The blackened circle in the center of the image below is a large star, known to astronomers as HR 8799. It’s located about 129 light-years away. In this image, astronomers have optically suppressed (blotted out) the star’s light, in order to gaze directly upon its system of at least four known giant, red planets. In 2008, three of these planets were among the first ever directly imaged around a star. Astronomers got direct views of the fourth planet, closest to the star and hardest to see, in 2010. That was an accomplishment; before that, all planet discoveries had been made through indirect means, for example by looking for the wobble of a star that occurs as planets orbit around it. But just seeing the planets isn’t enough. Now astronomers want to know about the atmospheres of these and other distant worlds.
This image shows the HR 8799 planets. The four spots indicated with the letters b through e are the planets. This is a composite image using 30 wavelengths of light and was obtained over a period of 1.25 hours on June 14 and 15, 2012.
A team of researchers belonging to a group called Project 1640 – partly funded by NASA’s Jet Propulsion Laboratory in Pasadena, California – have now used the Palomar Observatory near San Diego to obtain detailed spectra of these four planets. In other words, they’ve managed to split the light reflected from these worlds into a rainbow array of colors. This work lets the astronomers probe for information about the atmospheres of the planets. Gautam Vasisht of JPL, co-author of a new study about this work appearing in the Astrophysical Journal said in a May 9, 2013 press release:
In just one hour, we were able to get precise composition information about four planets around one overwhelmingly bright star. The star is a hundred thousand times as bright as the planets, so we’ve developed ways to remove that starlight and isolate the extremely faint light of the planets.
The Project 1640 team used a combination of instruments, including a coronagraph to mask out starlight; an advanced adaptive optics system, which removes the blur of our moving atmosphere by making millions of tiny adjustments to two deformable telescope mirrors; an imaging spectrograph that records 30 images in a rainbow of infrared colors simultaneously; and a state-of-the-art wave front sensor that further adjusts the mirrors to compensate for scattered starlight. Ben R. Oppenheimer – chair of the Astrophysics Department at the American Museum of Natural History in New York and lead author of the new study – said:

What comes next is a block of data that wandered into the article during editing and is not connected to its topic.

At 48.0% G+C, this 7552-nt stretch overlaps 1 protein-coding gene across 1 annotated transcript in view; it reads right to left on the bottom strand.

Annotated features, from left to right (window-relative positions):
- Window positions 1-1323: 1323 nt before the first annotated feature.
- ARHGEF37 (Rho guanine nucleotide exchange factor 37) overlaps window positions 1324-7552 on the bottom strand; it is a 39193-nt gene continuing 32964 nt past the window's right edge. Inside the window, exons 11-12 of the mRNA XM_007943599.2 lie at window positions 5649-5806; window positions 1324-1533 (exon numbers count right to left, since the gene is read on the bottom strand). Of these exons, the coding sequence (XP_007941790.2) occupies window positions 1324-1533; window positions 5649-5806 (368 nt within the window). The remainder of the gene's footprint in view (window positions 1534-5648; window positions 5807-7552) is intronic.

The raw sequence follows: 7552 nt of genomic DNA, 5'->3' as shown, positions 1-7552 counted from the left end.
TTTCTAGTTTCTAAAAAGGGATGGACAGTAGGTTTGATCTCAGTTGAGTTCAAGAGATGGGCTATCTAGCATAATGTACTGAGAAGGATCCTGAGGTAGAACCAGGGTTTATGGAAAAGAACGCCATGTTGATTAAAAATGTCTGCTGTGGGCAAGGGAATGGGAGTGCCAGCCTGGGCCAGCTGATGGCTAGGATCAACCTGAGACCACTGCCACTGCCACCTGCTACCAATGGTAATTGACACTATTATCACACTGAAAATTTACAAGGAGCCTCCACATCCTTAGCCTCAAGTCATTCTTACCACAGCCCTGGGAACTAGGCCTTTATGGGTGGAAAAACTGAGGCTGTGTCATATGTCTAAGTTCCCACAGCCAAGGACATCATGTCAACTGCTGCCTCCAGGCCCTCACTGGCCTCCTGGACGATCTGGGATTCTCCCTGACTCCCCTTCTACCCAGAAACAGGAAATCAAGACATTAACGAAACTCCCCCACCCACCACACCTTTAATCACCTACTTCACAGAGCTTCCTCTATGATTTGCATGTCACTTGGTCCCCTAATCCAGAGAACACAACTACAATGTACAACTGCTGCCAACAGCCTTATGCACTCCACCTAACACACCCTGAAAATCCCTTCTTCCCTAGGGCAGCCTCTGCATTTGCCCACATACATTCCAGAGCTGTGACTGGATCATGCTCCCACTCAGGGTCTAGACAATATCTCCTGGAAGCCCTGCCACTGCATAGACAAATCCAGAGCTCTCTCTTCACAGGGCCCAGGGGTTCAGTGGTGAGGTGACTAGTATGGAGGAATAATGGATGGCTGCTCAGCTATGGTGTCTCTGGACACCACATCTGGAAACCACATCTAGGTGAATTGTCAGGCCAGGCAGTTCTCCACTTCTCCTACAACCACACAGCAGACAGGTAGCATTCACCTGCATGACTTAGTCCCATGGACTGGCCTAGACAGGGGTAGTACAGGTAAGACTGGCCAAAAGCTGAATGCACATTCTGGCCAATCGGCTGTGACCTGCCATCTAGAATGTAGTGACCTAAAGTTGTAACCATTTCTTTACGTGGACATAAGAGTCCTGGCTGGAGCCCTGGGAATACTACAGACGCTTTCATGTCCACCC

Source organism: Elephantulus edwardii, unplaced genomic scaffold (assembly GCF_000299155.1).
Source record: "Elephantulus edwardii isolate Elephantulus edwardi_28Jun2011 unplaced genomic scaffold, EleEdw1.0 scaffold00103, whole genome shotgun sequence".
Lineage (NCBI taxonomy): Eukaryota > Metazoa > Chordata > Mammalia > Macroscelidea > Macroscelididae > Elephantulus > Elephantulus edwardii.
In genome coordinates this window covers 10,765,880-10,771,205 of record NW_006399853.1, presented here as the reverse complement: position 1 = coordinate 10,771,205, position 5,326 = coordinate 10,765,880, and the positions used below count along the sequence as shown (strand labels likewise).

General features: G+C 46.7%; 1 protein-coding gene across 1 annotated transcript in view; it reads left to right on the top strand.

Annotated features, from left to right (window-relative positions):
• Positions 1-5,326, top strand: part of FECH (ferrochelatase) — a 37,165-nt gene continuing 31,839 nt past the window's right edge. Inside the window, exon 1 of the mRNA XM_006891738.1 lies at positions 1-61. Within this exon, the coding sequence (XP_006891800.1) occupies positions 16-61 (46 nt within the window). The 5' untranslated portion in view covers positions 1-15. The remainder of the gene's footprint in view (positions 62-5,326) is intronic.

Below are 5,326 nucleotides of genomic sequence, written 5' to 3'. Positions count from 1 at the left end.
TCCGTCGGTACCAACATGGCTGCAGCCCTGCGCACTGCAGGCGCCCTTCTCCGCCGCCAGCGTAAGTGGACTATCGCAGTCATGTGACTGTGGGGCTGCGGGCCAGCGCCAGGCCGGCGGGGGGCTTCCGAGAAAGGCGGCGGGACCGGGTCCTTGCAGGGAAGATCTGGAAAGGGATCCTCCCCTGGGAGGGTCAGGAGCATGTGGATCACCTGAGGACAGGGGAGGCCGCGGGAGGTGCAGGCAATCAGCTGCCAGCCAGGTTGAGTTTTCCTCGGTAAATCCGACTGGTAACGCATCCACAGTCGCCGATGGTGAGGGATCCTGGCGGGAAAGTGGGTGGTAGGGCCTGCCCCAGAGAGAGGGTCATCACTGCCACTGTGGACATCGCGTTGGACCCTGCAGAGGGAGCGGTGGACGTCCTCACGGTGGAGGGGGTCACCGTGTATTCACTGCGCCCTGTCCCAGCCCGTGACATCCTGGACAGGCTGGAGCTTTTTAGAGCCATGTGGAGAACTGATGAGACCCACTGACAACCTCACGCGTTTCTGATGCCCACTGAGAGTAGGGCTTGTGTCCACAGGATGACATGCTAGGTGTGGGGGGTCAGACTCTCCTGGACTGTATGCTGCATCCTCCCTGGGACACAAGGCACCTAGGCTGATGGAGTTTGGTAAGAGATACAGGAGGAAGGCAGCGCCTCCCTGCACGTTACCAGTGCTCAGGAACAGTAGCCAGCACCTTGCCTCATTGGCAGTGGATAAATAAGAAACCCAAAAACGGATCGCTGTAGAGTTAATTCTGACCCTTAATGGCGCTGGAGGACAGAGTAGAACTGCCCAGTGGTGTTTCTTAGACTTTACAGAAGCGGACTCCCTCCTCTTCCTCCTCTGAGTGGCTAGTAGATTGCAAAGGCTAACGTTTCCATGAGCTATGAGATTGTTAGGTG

It’s like taking a single picture of the Empire State Building from an airplane that reveals a bump on the sidewalk next to it that is as high as an ant.
All four planets are nearly the same in temperature. But, as Project 1640’s work showed, they have different chemical compositions. Unexpectedly, some of the planets’ atmospheres do not have methane, and there may be hints of ammonia or other compounds that would also be surprising.
Further theoretical modeling will help to understand the chemistry of these distant worlds.
Bottom line: On May 9, 2013, NASA released a press release discussing Project 1640, which is partially funded by NASA’s Jet Propulsion Laboratory. Project 1640 consists of various astronomers who want to use spectroscopy – or the splitting of light into rainbow colors – to gain insight into the atmospheres of exoplanets. In particular, they now have insight into the atmospheric compositions of four known planets orbiting the large star HR 8799.
Deborah Byrd created the EarthSky radio series in 1991 and founded EarthSky.org in 1994. Today, she serves as Editor-in-Chief of this website. She has won a galaxy of awards from the broadcasting and science communities, including having an asteroid named 3505 Byrd in her honor. A science communicator and educator since 1976, Byrd believes in science as a force for good in the world and a vital tool for the 21st century. "Being an EarthSky editor is like hosting a big global party for cool nature-lovers," she says.